Relativity ups ante with Uni
EmptyDefying market conditions and skeptics' brickbats, Ryan Kavanaugh's Relativity Media has extended its film co-financing relationship with Universal through 2015.
The four-year extension was announced Wednesday and means Relativity will help fund 10-15 films per year with a total deal value likely to approach $3 billion. The precise value will depend on what film productions ultimately are picked to fund through the arrangement.
Relativity gets to pick which movies it will back, but Uni also gets to withhold some number of pics from the partnership. Universal expects to release 16-18 films per year over the span of the relationship, meaning Relativity will co-finance about three-fourths of its annual slates.
"We have had a genuine collaborative partnership to date, and we look forward to expanding on our ambitions together in the future," Universal executive vp Michael Joe said. "Their commitment to us means that we can continue to do what we do best: develop quality movies that appeal to filmgoers across the globe."
Kavanaugh lauded Relativity's partnership with Universal.
"Our deal has been very profitable to date, and the Universal creative, marketing and distribution team is unparalleled," Kavanaugh said.
Relativity has also been involved in several other slate fundings, including two big deals with Sony. Although its studio partners have been lavish in their praise of the fundings, some in the finance community have sniped that such deals yielded disappointing returns for the hedge-fund investors who backed them.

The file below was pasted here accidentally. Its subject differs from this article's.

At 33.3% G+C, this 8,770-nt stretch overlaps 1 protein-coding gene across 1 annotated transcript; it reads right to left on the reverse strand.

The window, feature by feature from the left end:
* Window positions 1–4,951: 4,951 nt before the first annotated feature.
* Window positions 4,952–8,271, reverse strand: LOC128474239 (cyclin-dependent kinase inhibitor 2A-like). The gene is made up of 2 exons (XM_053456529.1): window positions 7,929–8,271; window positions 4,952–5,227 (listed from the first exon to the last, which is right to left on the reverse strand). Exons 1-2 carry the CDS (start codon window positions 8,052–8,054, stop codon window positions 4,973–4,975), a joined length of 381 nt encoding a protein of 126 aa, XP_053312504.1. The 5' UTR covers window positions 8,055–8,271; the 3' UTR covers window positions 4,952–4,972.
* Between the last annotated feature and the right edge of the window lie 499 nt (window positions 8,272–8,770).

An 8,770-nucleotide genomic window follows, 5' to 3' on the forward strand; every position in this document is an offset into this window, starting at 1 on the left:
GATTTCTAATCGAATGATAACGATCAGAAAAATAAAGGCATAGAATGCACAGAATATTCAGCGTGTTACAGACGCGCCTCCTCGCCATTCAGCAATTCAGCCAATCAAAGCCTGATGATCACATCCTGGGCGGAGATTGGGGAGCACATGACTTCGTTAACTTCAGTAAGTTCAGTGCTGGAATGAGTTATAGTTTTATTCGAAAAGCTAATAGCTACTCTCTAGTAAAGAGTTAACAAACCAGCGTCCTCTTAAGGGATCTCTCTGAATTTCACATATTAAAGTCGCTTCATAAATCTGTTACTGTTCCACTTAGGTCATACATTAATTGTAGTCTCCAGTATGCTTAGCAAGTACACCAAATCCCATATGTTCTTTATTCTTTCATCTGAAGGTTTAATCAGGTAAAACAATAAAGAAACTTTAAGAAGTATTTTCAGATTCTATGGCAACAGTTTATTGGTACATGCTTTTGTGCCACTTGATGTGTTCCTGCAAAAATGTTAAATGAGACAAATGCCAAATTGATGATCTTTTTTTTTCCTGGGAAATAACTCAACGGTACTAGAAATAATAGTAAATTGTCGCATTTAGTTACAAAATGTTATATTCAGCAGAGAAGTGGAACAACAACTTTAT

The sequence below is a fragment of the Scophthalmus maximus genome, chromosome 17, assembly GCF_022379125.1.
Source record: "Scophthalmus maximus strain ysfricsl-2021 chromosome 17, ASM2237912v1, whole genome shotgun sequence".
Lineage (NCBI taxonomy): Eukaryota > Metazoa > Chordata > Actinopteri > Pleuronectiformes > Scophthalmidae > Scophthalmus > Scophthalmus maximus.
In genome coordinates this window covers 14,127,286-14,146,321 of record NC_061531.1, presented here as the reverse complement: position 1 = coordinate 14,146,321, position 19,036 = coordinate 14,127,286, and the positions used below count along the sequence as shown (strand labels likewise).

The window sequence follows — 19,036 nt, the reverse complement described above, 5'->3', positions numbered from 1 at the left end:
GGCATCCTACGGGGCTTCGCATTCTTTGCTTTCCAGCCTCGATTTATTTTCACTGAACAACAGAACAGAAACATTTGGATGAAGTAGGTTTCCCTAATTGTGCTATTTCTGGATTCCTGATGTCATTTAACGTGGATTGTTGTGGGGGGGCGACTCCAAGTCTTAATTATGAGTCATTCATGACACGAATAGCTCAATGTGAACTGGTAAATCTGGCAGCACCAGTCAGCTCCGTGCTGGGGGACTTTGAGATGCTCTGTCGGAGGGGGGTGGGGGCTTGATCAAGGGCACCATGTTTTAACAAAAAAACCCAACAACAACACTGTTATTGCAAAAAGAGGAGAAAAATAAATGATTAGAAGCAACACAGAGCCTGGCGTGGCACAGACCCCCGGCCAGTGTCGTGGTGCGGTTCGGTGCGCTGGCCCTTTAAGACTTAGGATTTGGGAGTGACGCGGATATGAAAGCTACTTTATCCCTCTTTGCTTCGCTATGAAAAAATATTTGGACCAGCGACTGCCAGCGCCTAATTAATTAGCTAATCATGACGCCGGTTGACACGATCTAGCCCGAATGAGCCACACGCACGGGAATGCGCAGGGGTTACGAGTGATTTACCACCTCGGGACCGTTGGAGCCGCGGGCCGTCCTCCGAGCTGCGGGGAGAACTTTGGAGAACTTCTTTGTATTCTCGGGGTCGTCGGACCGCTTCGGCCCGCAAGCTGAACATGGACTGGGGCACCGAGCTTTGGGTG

Yet hedge fund and Relativity backer Elliott Associates must be happy: Elliott said Monday it was providing Relativity with an unspecified additional funding.
A Universal-Relativity financing struck in January — known in the financial community as Beverly 2 — was set to run through 2011. Sony's slate arrangement with Relativity is dubbed Beverly 1.
Most assumed the wave of hedge fund deals that have swept through Hollywood in recent years would ebb away in the currently turbulent credit environment.
Paramount recently decided against a slate financing with Deutche Bank after market conditions gave rise to deal terms deemed unattractive. Paramount rejected the proposed funding even though its Melrose 2 financing expired with the release of February's "The Spiderwick Chronicles."
Elsewhere, Disney had a now-lapsed slate financing, Kingdom, and the studio seems in no rush to tap new private capital. At MGM, it appears unlikely that Goldman Sachs' search for financial options for the Lion will reap much until market conditions improve.
It's possible the new Universal deal will get naysayers rethinking their gloomy forecasts. For if Elliott-backed Relativity can work a slate deal in the current conditions, why not others?
Said Kavanaugh: "We just keep our head down and keep moving forward. Media in general and film specifically can be a great hedge to bad economic conditions, if the deals are structured right." (partialdiff)